By the end of the inquiry, Rafiq had essentially been hounded out of the country, choosing to relocate to the UAE. In England, all but one player charged with the use of racist language or behaviour against him were found guilty by a disciplinary commission set up by the England cricket board. The ICEC report, comprehensive and commendable, strived for its work not to go the way of previous reports and action plans on racism in the UK and become little more than a box ticked.    

As Rafiq’s story played out, Ali sat at a slight remove. Perhaps because he was not directly involved in the investigation, he didn’t get sucked into the debate in the way a British-Asian figure of his stature might. He didn’t shy away from it, either. Ali talked openly about Rafiq’s case and the broader issues of racism within the game. How could he not when his own experiences include being called “Osama” by an opponent while playing in Australia?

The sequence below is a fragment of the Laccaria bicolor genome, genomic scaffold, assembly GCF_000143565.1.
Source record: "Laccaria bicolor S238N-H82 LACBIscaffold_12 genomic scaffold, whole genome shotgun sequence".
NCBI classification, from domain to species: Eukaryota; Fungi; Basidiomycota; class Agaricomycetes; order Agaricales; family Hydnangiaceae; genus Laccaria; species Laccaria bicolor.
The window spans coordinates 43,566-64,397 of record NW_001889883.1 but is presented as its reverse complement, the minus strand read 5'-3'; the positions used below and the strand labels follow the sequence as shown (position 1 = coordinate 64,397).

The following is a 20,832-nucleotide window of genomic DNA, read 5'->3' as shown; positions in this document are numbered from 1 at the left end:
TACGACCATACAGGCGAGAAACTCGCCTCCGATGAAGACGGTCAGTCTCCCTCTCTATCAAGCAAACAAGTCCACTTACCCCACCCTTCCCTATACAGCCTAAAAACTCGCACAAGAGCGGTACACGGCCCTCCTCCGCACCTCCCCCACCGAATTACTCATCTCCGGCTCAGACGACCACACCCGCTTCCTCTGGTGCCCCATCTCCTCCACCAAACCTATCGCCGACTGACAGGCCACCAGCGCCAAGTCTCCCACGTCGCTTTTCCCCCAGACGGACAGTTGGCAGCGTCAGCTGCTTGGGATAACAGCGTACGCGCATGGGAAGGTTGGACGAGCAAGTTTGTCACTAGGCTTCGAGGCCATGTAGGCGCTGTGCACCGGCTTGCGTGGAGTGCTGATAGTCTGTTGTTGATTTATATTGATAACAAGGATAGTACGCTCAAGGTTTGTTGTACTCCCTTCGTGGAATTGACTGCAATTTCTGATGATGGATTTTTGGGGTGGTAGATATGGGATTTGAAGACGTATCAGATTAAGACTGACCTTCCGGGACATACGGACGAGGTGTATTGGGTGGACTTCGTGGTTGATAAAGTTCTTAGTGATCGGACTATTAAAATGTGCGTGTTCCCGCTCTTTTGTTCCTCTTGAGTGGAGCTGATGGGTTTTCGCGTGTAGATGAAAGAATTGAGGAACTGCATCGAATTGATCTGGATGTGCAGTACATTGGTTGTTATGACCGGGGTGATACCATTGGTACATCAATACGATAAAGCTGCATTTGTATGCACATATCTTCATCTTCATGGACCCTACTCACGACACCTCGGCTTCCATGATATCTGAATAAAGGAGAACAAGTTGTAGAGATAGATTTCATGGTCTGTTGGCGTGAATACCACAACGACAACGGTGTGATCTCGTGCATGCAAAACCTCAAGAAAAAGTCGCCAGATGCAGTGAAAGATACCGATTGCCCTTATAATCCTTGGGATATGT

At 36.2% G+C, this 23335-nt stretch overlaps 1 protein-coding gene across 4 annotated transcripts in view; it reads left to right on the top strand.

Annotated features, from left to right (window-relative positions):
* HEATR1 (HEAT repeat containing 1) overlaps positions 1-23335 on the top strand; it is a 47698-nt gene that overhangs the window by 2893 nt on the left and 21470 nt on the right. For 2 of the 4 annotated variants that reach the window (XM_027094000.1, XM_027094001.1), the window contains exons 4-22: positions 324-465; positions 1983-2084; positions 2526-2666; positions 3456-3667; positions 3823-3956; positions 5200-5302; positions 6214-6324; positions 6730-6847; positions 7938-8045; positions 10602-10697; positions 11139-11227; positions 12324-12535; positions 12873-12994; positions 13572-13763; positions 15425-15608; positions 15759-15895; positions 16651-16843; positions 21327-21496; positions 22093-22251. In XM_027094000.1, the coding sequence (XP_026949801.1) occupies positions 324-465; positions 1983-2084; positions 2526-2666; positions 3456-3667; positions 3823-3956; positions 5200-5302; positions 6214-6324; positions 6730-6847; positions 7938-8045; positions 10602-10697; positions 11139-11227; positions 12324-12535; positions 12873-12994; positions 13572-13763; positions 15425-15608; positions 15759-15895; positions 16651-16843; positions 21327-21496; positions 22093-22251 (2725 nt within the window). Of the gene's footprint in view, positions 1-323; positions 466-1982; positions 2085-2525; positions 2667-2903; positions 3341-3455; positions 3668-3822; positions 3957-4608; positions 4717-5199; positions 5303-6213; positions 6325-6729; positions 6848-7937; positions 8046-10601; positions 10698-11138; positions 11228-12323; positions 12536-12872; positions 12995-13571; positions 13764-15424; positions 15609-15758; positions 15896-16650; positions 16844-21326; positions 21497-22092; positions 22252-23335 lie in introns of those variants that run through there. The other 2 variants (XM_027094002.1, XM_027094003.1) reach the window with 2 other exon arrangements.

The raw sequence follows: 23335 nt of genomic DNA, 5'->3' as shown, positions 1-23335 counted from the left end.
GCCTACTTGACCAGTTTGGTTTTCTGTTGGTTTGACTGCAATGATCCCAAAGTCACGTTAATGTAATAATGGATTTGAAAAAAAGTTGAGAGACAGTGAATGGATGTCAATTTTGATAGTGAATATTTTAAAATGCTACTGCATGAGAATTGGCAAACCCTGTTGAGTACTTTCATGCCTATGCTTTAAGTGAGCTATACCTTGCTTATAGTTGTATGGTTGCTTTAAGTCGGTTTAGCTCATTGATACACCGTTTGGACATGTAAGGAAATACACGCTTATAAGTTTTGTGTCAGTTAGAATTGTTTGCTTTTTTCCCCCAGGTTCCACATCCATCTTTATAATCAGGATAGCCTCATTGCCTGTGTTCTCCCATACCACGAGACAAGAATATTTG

That’s why it’s been odd to watch Ali play in this year’s Ashes — so at ease, so integrated in the team and the game, as a heated debate continued in the background.

Cricket player Moeen Ali
England player Moeen Ali during a nets session in Manchester on 17 July, 2023. Photo by Gareth Copley/Getty Images

If one were to solve the deeply rooted, intersectional problems outlined in the ICEC report, Moeen Ali would likely be the result .

He is a member of a British South Asian community that make up more than 30% of the game’s recreational playing base, but fewer than 5% of professionals. He was brought up in Sparkhill in Birmingham, exactly the kind of inner-city area that has long been forgotten by a sport dominated by people with high socioeconomic privilege. According to academic research, privately educated white children are 34 times more likely to become professional cricketers than South Asian, state school-educated ones.